Scientists from the National Institutes of Health (NIH) compared the genetic clocks of normal and mutant flies to understand the link between neurodegenerative disorders such as Alzheimer’s disease and the ageing process
In the study, NIH scientists found that altering the activity of a gene call Cdk5 appeared to make the clocks run faster than normal, and the flies older than their chronological age.
This caused the flies to have problems walking or flying later in life, to show signs of neurodegeneration, and to die earlier.
“We tried to untangle the large role ageing appears to play in some of the most devastating neurological disorders,” said Edward Giniger, Ph.D., senior investigator at the NIH’s National Institute of Neurological Disorders and Stroke and the senior author of the study published in Disease Models & Mechanisms. “Our results suggest that neurodegenerative disorders may accelerate the ageing process.”
The results found that the normal flies used in the study lived for 47 days. To create a genetic clock, Dr. Giniger’s team measured the levels of every gene encoded in messenger RNA molecules from cells from the heads and bodies of flies at 3, 10, 30 and 45 days after birth.
This allowed the researchers to use advanced analysis techniques to search for the genes that seemed to be sensitive to ageing, and create a standard curve, or timeline, that described the way they changed.
When they performed the same experiments on 10-day-old mutant flies and compared the results with the standard curve, they found that the flies were “older” than their chronological age. Altering Cdk5 activity made the brains of the flies appear genetically to be about 15 days old and their bodies to be about 20 days old.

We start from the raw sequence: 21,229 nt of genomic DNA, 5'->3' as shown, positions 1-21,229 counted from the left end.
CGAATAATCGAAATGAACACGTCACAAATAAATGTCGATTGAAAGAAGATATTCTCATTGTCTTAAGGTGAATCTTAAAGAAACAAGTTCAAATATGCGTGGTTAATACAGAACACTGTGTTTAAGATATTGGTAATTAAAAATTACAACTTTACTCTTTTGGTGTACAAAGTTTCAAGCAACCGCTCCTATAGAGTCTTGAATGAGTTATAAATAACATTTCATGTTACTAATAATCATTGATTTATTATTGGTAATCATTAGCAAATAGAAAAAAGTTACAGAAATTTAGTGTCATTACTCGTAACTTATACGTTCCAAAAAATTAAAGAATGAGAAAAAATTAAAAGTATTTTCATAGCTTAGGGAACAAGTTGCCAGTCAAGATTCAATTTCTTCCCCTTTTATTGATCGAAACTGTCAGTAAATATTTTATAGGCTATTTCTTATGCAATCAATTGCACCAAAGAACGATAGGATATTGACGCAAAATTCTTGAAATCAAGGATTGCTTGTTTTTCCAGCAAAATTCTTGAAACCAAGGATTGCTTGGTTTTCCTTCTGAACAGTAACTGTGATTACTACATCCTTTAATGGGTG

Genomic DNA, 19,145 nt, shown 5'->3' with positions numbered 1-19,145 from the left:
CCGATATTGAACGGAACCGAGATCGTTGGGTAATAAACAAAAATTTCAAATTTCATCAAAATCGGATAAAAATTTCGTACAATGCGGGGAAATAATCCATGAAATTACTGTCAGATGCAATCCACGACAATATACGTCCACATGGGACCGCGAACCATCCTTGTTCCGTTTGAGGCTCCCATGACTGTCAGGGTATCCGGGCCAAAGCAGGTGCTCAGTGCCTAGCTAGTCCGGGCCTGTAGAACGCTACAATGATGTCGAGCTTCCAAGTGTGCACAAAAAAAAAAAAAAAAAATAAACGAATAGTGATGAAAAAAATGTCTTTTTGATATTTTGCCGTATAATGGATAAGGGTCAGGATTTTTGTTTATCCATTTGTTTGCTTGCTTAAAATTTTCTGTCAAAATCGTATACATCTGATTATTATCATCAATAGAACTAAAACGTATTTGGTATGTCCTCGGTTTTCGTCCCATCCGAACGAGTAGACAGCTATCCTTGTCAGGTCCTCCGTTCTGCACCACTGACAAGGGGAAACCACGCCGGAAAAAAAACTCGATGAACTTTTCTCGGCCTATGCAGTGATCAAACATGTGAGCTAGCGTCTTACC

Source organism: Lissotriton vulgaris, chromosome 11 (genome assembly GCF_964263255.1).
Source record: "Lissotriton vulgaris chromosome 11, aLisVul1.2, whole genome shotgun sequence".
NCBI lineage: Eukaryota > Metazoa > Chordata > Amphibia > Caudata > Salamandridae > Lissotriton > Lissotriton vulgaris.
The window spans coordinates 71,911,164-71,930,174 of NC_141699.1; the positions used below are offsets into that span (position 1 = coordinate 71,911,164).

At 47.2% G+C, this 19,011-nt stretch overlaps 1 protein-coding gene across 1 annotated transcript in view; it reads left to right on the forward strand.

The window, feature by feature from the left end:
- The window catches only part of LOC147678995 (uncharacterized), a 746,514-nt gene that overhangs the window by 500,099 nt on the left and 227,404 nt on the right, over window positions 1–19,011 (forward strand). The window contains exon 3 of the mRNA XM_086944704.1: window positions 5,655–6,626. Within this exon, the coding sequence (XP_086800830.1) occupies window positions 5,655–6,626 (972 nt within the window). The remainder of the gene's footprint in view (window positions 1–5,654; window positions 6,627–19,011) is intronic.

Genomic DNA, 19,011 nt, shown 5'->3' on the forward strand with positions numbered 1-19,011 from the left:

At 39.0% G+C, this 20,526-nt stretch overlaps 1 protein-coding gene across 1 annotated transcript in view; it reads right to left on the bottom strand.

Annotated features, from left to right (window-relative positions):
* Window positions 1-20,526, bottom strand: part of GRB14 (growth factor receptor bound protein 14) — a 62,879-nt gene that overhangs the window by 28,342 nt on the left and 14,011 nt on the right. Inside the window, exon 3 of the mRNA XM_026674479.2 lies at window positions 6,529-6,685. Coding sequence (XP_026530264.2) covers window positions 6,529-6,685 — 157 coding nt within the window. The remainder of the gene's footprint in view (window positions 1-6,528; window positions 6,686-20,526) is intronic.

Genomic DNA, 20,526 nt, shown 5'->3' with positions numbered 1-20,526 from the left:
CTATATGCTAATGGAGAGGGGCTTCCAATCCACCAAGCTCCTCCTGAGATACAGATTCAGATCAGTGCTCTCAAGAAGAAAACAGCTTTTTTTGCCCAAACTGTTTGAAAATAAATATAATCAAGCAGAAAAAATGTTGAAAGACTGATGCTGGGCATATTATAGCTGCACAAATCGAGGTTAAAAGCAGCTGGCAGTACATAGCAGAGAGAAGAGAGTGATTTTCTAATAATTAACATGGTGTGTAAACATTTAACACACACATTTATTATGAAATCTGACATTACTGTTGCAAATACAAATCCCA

Preclinical studies suggest that Cdk5 is a gene that is important for the normal wiring of the brain during early development and may be involved in some neurodegenerative disorders, including ALS, Parkinson’s and Alzheimer’s disease.
More analysis showed that altering Cdk5 activity changed the level of several groups of genes that were also affected by ageing, including those that control immunity, energy, and antioxidant activity.
To explore this idea further, the researchers tested the strength of the flies’ antioxidant defenses against toxic versions of several chemicals found in cells called oxygen free radicals. Initial experiments showed that ageing reduced these defenses in normal flies. Three-day-old healthy flies lived for about 100 hours after exposure to free radicals, and that time decreased with age. In contrast, the defenses of Cdk5 mutant flies were even weaker as they died sooner than the control flies at all ages.
“Our results suggest that ageing may not just predispose an individual to degeneration, as we thought. Acceleration of ageing may actually be part of the mechanism by which degenerative disease disrupts the structure and function of the brain,” said Dr. Giniger.
“We hope that our approach will help researchers untangle the mysteries behind several neurodegenerative disorders.”
Spurrier et al. Altered expression of the Cdk5 activator-like protein, Cdk5α, causes neurodegeneration, in part by accelerating the rate of aging, March 8, 2018, Disease Models & Mechanisms; DOI: 10.1242/dmm.031161 (link is external).
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